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25 Nov 2022
by Darryl Curtis

Can paternalism have a positive role in the workplace?

Businesses need to take an ‘organisational’ rather than ‘paternal’ approach

Striking the balance between freedom of choice and paternalism.jpg 1


Paternalism often has negative connotations, being interpreted as authoritarian, restrictive or limiting liberty. This view is somewhat softened in a work environment, with notions of ‘being provided for’ or even benevolence. Nevertheless, freedom, choice, and autonomy are hampered under a purely paternalistic approach.

But when it comes to workplace benefits, what are the benefits of paternalism? How can an employer strike the right balance?

Investment in people

There are of course, legislative requirements and duty of care considerations with benefits and policies. Under an optimistic view, employers can be seen to have an ethical responsibility to the workforce. 

Commercially, employer provision unlocks several advantages for employees. Lower or no costs (directly or taxation savings), comprehensive cover, improved terms and conditions and ease of transaction. Collectively, these are rarely achievable as an individual consumer.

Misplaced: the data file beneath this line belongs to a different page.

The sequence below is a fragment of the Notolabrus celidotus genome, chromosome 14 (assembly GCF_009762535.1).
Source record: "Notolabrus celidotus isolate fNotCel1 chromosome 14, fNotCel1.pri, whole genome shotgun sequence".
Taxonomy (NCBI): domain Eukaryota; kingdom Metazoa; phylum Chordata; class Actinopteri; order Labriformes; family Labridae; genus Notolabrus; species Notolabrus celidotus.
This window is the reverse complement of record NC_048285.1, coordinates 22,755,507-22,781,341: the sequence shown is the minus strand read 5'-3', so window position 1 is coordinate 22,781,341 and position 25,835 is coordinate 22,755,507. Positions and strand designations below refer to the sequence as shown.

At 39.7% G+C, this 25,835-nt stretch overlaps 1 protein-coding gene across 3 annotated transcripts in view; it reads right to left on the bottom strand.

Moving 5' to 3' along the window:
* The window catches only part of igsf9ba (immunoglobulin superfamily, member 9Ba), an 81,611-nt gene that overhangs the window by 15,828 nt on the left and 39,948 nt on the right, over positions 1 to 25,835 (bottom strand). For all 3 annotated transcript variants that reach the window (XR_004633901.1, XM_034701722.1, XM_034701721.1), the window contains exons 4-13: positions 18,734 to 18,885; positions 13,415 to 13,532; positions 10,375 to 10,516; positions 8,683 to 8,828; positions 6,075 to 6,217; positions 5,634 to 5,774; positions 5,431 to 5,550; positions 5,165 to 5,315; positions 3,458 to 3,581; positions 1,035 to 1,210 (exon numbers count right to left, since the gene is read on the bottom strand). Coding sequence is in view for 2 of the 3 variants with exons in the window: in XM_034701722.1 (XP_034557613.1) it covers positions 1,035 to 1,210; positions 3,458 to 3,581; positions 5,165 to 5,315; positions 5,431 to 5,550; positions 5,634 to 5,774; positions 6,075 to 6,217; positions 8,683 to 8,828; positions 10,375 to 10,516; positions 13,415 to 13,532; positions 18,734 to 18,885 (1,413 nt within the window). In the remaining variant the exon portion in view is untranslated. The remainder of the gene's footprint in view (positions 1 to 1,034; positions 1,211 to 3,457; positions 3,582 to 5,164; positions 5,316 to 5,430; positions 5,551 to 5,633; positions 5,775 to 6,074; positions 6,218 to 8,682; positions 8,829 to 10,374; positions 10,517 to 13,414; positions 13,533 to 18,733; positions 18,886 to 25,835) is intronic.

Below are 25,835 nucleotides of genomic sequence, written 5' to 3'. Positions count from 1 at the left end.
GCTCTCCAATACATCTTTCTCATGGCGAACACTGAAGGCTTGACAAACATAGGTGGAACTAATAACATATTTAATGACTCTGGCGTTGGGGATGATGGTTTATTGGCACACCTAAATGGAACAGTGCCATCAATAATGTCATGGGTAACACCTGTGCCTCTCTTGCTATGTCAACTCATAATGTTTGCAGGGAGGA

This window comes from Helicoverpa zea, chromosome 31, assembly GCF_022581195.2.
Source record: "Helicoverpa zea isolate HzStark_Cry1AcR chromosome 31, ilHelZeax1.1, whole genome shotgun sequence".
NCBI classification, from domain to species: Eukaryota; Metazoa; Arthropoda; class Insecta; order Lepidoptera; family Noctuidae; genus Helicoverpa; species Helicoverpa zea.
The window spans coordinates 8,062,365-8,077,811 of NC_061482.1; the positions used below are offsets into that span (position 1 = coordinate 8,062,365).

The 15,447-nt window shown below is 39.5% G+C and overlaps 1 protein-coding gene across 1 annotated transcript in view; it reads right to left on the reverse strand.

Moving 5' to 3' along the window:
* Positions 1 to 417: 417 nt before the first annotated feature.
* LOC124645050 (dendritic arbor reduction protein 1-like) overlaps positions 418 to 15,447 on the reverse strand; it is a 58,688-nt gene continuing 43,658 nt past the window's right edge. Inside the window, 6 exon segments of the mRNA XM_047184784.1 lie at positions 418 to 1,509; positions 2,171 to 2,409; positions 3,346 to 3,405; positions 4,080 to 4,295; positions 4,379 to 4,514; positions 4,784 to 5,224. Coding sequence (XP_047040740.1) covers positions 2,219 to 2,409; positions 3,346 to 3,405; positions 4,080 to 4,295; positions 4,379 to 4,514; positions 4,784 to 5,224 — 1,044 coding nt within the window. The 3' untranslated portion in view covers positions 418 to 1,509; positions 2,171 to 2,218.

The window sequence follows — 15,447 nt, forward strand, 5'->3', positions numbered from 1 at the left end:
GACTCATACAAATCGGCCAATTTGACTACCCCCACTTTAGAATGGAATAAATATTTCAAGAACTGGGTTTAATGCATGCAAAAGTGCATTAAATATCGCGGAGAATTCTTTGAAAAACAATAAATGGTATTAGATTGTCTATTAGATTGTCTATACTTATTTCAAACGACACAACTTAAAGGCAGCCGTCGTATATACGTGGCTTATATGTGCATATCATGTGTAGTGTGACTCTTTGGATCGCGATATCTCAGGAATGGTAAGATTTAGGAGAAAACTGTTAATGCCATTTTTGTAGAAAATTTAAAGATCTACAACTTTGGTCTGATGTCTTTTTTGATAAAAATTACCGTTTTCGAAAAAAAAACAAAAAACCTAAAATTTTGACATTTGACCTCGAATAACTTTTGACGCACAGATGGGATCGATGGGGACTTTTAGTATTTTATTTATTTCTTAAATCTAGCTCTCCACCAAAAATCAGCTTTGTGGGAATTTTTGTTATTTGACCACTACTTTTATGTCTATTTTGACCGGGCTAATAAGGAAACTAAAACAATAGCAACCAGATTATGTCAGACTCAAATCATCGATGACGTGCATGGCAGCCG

In contrast for an employer, a purely paternalistic approach can have the pitfall of not generating the value to offset the cost and resource burden. If benefits are applied with a blanket approach, there will always be lesser value for certain groups and diminishing returns on engagement.

A pivot on paternalism

Simply mandating arbitrary policies and benefits is unlikely to provide meaningful advantages or resonate with employees. However, an important pivot can change perception and create value. 

By taking an ‘organisational’, over ‘paternal’ approach, an employer can ensure that provisions are aligned with the company mission, drive forward the people strategy, and reflect and embed the organisation's culture.

This is vital in improving employee wellbeing. It allows an employer to identify key issues the population is facing, formulate what success looks like and implement policies, benefits and support that address these. Furthermore, it encourages measuring effectiveness and adapting accordingly. This strategy is more holistic and moves away from short-term anecdotal success, towards aggregate and long-term improvements.

The employer’s evolving role

An employer is well positioned to influence, with an abundance of data ranging through demographics, pay, reward, absence, physical and mental health. Objective insights, plus subjective surveys, focus groups and feedback exercises tell the employee wellbeing story and allow meaningful intervention.

Traditionally, employers have been reticent to encroach on employees’ personal lives; however, the fine line between support and intrusion and uncertainty around the role of a business, has evolved.